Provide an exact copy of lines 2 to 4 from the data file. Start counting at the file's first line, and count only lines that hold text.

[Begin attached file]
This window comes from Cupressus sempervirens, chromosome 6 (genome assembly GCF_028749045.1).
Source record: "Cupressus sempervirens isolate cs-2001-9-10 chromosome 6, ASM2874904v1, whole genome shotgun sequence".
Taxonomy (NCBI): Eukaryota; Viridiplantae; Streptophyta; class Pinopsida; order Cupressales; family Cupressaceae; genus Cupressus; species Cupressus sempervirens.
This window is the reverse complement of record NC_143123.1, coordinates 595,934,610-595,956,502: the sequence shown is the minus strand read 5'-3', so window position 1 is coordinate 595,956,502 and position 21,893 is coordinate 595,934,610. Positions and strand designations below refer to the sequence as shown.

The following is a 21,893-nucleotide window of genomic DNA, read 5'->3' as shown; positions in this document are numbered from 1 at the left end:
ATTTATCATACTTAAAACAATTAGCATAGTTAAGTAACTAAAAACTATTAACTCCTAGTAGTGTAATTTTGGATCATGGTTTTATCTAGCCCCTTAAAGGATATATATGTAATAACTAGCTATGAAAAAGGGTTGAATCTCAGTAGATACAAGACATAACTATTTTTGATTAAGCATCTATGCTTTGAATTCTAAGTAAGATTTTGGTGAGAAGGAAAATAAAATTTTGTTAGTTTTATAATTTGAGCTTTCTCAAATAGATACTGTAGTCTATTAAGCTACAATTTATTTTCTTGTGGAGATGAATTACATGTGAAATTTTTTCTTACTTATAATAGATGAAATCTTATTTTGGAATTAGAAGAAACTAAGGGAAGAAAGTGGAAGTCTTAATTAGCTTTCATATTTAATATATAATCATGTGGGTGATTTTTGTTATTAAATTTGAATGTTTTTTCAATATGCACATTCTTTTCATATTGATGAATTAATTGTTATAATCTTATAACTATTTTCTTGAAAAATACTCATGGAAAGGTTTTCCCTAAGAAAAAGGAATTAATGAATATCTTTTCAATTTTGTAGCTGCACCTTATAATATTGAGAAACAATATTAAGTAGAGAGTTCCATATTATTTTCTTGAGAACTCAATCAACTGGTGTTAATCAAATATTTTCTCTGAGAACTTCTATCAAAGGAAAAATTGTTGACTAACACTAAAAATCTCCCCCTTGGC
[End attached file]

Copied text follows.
Source record: "Cupressus sempervirens isolate cs-2001-9-10 chromosome 6, ASM2874904v1, whole genome shotgun sequence".
Taxonomy (NCBI): Eukaryota; Viridiplantae; Streptophyta; class Pinopsida; order Cupressales; family Cupressaceae; genus Cupressus; species Cupressus sempervirens.
This window is the reverse complement of record NC_143123.1, coordinates 595,934,610-595,956,502: the sequence shown is the minus strand read 5'-3', so window position 1 is coordinate 595,956,502 and position 21,893 is coordinate 595,934,610. Positions and strand designations below refer to the sequence as shown.